|Trisha Lawton and her son Caden prayed at the grave of their husband and father, Marine Captain Garrett T. Lawton, in Arlington National Cemetery yesterday. (Jose Luis Magana/ Associated Press)|
9/11 anniversary weighs on Memorial Day
WASHINGTON — Americans from Washington to California marked Memorial Day with parades, barbecues, and somber reflection in a holiday infused with fresh meaning by the approaching 10th anniversary of the Sept. 11 terrorist attacks.
The National Memorial Day Parade in Washington honored veterans and America’s war dead and included special tributes to Sept. 11 first responders, victims, and their families. The holiday came less than a month after Navy SEALs shot and killed Osama bin Laden, who coordinated the attacks.
Special guests at the parade included Medal of Honor recipients, astronaut and Korean War veteran Buzz Aldrin, and actor Gary Sinise, a veterans’ advocate who played Lieutenant Dan in the film “Forrest Gump.’’
Hamilton Peterson, 51, who lost his father and stepmother when the hijacked United Airlines 93 crashed into a field in Shanksville, Pa., said the looming anniversary of the terrorist attacks should inspire Americans to be vigilant.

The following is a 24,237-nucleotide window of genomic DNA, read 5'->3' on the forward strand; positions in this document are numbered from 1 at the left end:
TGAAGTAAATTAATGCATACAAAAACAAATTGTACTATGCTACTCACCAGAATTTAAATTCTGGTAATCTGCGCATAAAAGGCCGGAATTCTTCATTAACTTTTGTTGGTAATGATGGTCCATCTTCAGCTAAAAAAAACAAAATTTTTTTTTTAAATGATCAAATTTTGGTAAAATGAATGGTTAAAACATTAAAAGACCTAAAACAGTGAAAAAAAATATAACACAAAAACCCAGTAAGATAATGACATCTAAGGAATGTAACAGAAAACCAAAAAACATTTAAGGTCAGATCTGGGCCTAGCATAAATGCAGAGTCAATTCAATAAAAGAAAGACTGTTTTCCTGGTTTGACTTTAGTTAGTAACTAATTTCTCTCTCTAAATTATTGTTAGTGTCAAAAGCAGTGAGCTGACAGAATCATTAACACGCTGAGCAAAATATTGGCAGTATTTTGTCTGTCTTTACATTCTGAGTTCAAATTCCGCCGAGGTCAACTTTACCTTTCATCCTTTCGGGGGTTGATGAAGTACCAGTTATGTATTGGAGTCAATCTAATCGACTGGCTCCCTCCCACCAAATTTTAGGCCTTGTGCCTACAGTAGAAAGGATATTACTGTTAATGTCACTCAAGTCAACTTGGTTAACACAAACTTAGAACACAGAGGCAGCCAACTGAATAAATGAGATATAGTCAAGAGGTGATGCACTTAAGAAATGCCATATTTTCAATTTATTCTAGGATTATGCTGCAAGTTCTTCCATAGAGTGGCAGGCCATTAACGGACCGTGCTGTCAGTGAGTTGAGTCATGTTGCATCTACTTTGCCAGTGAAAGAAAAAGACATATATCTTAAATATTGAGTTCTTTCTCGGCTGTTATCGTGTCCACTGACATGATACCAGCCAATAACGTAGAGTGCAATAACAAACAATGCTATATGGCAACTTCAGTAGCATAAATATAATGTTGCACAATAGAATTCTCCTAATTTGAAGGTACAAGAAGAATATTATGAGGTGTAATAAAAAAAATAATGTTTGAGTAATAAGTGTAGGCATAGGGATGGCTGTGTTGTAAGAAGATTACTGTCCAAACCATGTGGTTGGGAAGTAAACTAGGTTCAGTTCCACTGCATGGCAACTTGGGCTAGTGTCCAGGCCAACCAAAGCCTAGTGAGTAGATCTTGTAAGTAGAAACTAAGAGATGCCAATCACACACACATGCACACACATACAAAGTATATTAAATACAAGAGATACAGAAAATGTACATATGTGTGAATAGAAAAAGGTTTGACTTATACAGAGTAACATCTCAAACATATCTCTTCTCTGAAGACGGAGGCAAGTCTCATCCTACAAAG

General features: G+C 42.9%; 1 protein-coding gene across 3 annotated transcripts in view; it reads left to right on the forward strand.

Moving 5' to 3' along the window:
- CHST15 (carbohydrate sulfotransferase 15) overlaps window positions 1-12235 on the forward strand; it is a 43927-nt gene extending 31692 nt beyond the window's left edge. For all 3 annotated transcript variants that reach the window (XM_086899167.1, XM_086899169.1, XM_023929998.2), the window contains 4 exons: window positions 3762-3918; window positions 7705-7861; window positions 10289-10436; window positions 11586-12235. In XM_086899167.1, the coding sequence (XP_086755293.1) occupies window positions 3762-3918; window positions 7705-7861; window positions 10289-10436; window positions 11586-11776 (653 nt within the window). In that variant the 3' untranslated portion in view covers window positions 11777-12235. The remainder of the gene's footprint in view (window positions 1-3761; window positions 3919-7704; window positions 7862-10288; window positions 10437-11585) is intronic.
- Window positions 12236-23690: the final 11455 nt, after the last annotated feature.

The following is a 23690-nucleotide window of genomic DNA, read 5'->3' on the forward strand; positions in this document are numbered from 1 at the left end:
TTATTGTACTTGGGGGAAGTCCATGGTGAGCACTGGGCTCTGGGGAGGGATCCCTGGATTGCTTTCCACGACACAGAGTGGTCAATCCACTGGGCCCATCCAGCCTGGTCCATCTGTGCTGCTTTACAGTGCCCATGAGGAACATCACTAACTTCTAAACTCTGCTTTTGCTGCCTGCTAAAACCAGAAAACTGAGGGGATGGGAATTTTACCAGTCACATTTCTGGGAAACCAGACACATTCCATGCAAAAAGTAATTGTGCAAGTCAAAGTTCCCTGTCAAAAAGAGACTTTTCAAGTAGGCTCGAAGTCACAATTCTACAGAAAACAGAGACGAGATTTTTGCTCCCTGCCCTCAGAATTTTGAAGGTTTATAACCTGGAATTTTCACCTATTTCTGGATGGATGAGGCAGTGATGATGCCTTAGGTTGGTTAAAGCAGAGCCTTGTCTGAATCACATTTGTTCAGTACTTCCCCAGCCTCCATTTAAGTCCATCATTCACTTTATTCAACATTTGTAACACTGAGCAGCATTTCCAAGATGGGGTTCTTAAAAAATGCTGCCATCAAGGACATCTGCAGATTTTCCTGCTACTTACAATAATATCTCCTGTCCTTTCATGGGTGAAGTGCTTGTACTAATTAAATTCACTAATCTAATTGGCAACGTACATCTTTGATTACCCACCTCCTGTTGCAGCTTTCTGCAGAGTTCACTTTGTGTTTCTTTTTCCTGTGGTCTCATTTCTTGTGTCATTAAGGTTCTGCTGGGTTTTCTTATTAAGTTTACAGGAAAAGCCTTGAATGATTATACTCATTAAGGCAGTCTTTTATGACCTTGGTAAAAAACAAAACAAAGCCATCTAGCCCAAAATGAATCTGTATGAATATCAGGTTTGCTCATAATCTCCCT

“Obviously, bin Laden’s death is a highlight of the 10th anniversary. However, we recognize that future attacks are imminent and that, absent using 9/11 as a model for how to respond, all Americans need to get involved. It can’t just be the military,’’ he said.
Sergeant James Patrick McMichael of the Arlington County, Va., sheriff’s office was part of a team of first responders to the Pentagon. McMichael, who attended the parade in Washington, said that even though the anniversary year was dredging up painful memories, it is crucial that the public remember what occurred.
A jet hijacked by terrorists crashed into the Pentagon on Sept. 11, killing 184 people.
President Obama participated in a wreath-laying ceremony at the Tomb of the Unknowns in Arlington National Cemetery.
“We remember that the blessings that we enjoy as Americans came at a dear cost,’’ the president said at a memorial service at the cemetery. “Our nation owes a debt to its fallen heroes that we can never fully repay, but we can honor their sacrifice, and we must.’’
After his remarks, Obama visited a section of the cemetery that is the final resting place for many veterans of the wars in Iraq and Afghanistan.
US troops fighting in Afghanistan paused for Memorial Day services, with some praying and holding flag-raising ceremonies to recognize the more than 1,400 who have been killed in combat there since the war began a decade ago.